Valiant military spouses deserve nation’s thanks
They could be all around you. They may live on your street or in your neighbourhood.
There are two on our street and two more who were once part of the group.
You may run into them in the grocery store or the gym.
Who are these strange creatures? They are military spouses, of either gender. And they are the real heroines and heroes behind so many of our military personnel and veterans.
During this period of remembrance, they, too, must be remembered and honoured.
We saw, of course, the Silver Cross Mother at this year’s Remembrance Day ceremonies, as we do every year, representing mothers who have lost children to war.
But we never see a Silver Cross Wife.
Most people have no idea what it is like to lose a spouse in their young years, often with a family to raise and having to explain why mom or dad is not coming home.
But the real story is with the day-by-day and year-by-year experiences of these spouses who see a service member through an entire military career.
They start the life with optimism and enthusiasm. Unlike the military member, however, there is no basic training for the spouses in their new life.
They are not told how to withstand the long absences.
They are not told how to react when they hear of death or disaster; how to tell the children why a parent can’t be there for their school graduation; how to understand what often sound like inane or stupid orders from their spouse’s senior officer; how to give birth without their spouse present; how to support other military spouses when they need help; how to uproot their homes every couple of years because their spouse has just received a new posting.
And they don’t tell you that you will have to do this year after year for as long as your spouse chooses to stay in a military career.
The really amazing thing is that so many military spouses deal with all that and more.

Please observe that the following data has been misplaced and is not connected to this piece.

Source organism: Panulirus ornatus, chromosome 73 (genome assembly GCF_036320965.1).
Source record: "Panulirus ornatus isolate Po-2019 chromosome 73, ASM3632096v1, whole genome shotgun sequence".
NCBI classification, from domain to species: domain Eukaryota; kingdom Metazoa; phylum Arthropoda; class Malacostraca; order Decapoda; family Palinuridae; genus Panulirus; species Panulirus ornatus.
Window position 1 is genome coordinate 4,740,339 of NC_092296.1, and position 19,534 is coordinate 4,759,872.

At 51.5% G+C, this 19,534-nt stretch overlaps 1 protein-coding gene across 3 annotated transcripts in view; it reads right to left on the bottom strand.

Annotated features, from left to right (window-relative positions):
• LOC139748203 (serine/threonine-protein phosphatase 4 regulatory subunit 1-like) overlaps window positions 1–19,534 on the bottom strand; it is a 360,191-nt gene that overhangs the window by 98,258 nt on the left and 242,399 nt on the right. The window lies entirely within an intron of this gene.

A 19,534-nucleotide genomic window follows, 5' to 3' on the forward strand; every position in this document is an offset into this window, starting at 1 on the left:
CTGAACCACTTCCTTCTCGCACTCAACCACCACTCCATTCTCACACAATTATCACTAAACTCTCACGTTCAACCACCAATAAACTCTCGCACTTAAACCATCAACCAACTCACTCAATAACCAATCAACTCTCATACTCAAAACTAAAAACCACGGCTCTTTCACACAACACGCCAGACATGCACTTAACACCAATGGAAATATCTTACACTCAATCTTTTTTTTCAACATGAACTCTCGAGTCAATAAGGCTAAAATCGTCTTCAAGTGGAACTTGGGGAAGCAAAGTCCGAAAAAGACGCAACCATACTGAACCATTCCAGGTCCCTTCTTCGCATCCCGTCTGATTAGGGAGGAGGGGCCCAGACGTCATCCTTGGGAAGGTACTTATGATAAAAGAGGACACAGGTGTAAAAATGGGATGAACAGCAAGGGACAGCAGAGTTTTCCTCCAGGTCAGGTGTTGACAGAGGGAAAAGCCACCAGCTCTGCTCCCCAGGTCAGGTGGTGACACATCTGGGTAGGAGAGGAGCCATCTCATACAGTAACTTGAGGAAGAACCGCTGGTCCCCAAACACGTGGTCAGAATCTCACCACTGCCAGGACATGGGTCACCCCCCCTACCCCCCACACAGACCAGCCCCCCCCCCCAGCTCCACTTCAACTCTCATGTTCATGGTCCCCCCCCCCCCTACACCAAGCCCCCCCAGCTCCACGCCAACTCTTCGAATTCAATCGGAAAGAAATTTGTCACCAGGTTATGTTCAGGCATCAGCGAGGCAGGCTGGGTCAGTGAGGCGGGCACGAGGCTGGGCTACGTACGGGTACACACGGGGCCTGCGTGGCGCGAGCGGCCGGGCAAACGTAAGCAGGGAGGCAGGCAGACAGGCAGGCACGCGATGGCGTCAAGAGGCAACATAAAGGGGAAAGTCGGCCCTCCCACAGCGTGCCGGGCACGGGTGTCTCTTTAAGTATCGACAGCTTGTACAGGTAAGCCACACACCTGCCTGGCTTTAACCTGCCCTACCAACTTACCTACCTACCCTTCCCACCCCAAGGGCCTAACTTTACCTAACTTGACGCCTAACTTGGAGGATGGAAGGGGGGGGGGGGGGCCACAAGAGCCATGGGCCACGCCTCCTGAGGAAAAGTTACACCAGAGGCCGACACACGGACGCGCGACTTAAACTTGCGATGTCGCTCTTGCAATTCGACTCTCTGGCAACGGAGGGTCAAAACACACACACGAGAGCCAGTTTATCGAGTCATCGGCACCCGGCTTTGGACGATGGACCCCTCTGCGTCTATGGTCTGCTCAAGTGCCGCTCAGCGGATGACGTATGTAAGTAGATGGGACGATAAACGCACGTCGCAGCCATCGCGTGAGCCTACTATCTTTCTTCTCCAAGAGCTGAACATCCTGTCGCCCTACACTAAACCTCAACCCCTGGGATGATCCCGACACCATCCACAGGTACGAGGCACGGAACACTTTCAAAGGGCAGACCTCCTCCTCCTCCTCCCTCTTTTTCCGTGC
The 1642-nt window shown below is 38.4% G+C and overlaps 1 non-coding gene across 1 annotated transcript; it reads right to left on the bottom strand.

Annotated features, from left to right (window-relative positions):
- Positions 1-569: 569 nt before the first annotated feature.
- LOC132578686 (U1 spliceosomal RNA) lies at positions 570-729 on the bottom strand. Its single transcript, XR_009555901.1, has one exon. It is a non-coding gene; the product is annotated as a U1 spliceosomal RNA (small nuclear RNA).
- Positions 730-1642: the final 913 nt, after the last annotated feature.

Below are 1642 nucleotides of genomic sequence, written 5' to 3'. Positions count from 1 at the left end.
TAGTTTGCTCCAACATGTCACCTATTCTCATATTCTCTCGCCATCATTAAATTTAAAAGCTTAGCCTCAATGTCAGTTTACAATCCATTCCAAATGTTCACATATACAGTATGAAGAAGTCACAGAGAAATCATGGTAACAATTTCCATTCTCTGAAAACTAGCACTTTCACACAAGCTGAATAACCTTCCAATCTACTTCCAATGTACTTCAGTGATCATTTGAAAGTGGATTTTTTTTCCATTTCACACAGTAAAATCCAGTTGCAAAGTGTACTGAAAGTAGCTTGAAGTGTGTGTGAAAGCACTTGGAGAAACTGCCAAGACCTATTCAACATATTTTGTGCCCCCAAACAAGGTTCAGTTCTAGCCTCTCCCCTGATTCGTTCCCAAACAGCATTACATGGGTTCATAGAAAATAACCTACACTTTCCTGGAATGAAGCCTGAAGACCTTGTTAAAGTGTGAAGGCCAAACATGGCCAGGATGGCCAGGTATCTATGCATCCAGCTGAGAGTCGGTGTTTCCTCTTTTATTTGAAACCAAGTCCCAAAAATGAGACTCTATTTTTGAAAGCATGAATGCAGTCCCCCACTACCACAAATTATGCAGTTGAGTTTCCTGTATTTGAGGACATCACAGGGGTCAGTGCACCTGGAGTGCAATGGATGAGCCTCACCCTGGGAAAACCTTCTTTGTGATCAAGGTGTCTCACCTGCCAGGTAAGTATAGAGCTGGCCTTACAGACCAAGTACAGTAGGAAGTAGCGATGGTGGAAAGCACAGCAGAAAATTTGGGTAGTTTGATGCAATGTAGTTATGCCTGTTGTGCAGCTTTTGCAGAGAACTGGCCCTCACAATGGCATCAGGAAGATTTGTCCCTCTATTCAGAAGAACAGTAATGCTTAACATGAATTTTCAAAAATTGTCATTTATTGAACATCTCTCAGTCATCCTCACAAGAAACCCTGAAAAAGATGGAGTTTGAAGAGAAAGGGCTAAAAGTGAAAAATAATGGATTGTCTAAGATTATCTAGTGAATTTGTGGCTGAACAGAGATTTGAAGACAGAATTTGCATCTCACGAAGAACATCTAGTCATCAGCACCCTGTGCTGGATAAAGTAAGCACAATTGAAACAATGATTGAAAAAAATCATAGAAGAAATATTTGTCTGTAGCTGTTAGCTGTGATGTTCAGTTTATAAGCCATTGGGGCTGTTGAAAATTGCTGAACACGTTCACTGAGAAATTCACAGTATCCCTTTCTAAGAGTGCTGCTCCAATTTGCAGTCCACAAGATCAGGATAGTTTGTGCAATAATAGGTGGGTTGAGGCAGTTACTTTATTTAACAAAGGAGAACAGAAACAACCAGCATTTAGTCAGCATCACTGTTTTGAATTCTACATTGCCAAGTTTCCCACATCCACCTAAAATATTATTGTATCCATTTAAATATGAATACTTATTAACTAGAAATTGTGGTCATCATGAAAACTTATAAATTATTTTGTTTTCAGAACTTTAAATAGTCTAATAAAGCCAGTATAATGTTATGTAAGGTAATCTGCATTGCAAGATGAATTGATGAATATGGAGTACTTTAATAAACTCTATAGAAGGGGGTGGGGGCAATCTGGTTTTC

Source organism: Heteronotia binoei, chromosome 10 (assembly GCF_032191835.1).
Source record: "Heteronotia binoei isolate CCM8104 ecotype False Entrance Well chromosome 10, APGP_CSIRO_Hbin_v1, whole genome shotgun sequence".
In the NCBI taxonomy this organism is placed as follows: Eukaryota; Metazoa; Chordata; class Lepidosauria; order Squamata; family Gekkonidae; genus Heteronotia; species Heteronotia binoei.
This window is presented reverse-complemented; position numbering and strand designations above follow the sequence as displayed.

They run the household.
They cook the meals.
They manage the budget. They pay the bills and do the shopping.
They get the kids off to school every morning and to bed every night.
They don’t complain (much) when the biggest snowfall of the year arrives two days after their soldier or sailor has deployed for the winter or for a year.
They get everything ready for the next move, then unpack everything at the other end.
They attend the parent-teacher interviews.
They keep the small, daily disasters a secret from their serving spouse when that person is away.
They know exactly what to do when the furnace breaks down.
They do this all by themselves because you, the serving member, are busy fighting terrorists or pirates or helping out in a natural disaster; because you are doing your job.
And for some of them, the day comes when they have to tend to your damaged body or mind.
Or they have to arrange to have you buried.
They deserve our praise because they allow our soldiers, sailors and air crews to protect our country.
So when you shake the hand of a person in military uniform, give their spouse a big hug too.
Here’s to Mary and Barb, Lynne and Verna and Pat and Monica and Bev and Marlene and Alice and Sue and Denee and John.
God bless them all, and so many more.